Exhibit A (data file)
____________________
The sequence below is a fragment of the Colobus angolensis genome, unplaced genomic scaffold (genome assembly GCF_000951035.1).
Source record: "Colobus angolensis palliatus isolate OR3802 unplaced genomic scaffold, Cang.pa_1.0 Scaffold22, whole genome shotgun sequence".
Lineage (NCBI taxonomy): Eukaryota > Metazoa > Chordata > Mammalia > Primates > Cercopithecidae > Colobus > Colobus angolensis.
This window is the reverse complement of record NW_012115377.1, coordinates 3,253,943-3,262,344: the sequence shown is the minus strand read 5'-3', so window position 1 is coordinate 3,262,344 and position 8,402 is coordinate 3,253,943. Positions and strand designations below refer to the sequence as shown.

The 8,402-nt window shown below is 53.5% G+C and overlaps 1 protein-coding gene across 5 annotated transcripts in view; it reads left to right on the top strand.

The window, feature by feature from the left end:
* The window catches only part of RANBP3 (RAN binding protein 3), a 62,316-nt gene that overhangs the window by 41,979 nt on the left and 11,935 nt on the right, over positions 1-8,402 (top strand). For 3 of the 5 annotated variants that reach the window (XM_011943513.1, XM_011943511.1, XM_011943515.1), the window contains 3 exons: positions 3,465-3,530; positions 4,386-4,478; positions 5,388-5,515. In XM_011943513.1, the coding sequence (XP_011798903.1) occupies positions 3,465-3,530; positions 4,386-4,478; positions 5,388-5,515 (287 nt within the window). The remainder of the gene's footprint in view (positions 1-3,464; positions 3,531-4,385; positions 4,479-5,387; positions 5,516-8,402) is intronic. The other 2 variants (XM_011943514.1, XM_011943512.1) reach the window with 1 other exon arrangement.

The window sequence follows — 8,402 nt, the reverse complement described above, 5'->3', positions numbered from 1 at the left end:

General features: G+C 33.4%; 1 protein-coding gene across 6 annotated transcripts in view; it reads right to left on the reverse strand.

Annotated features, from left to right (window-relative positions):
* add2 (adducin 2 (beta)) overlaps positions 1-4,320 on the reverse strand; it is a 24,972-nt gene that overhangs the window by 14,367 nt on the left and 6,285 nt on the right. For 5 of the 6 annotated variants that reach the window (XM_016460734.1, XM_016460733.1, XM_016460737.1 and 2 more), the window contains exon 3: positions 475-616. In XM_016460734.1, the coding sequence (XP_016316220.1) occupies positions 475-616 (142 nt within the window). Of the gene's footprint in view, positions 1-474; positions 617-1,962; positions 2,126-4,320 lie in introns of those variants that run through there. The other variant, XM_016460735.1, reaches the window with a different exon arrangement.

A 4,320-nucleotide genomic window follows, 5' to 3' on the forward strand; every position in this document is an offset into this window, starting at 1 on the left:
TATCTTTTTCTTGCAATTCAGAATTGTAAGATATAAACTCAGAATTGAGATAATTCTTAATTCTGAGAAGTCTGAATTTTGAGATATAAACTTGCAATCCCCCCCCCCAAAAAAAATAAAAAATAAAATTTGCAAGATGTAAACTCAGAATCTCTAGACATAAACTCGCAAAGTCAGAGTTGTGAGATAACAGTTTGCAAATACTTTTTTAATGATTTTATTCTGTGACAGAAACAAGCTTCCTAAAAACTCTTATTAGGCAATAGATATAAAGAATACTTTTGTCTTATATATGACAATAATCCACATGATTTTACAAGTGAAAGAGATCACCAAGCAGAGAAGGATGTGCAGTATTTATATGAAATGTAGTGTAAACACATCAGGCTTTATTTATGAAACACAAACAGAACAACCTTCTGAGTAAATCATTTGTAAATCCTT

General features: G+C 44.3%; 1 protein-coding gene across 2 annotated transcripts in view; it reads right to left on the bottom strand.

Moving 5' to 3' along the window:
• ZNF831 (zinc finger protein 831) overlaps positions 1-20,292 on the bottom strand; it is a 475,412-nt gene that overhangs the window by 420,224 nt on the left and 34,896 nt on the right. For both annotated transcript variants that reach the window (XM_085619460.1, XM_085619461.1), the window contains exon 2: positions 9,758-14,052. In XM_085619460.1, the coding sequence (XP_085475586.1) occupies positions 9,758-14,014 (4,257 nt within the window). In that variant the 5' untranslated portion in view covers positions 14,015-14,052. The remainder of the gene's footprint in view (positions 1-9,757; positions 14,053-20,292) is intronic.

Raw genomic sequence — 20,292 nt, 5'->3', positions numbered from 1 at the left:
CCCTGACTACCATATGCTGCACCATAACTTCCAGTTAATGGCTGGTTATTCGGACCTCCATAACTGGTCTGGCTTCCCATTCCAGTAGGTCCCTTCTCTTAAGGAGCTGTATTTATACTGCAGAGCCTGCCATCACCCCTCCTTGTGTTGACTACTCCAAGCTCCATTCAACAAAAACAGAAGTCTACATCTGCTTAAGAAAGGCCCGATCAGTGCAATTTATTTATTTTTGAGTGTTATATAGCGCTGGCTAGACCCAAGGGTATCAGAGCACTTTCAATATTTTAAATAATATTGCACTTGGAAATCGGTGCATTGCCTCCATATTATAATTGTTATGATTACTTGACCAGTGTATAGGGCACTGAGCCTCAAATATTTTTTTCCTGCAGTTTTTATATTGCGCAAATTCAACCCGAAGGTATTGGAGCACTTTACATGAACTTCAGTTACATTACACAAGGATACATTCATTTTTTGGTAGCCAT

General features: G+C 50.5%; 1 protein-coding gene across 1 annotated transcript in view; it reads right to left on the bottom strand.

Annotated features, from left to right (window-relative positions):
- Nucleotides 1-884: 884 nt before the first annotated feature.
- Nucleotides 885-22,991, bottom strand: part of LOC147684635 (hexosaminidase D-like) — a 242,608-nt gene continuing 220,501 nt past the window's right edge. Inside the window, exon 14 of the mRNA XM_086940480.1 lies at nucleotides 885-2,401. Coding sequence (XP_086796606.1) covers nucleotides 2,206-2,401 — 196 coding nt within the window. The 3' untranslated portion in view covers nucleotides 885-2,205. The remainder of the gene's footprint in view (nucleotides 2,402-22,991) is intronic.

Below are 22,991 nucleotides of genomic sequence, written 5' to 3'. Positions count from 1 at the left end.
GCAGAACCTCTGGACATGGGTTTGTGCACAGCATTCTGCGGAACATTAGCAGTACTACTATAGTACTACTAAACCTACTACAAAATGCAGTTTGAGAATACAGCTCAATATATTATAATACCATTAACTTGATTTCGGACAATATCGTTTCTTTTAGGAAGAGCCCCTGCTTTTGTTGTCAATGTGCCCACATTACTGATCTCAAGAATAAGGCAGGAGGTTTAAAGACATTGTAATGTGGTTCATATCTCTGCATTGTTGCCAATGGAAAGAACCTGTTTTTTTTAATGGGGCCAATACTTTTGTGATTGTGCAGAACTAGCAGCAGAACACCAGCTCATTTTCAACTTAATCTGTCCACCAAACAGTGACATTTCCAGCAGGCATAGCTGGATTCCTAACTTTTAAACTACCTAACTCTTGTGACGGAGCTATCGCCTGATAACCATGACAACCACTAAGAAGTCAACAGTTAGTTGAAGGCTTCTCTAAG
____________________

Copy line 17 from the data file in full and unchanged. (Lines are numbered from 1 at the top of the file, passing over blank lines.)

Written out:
Raw genomic sequence — 20,292 nt, 5'->3', positions numbered from 1 at the left: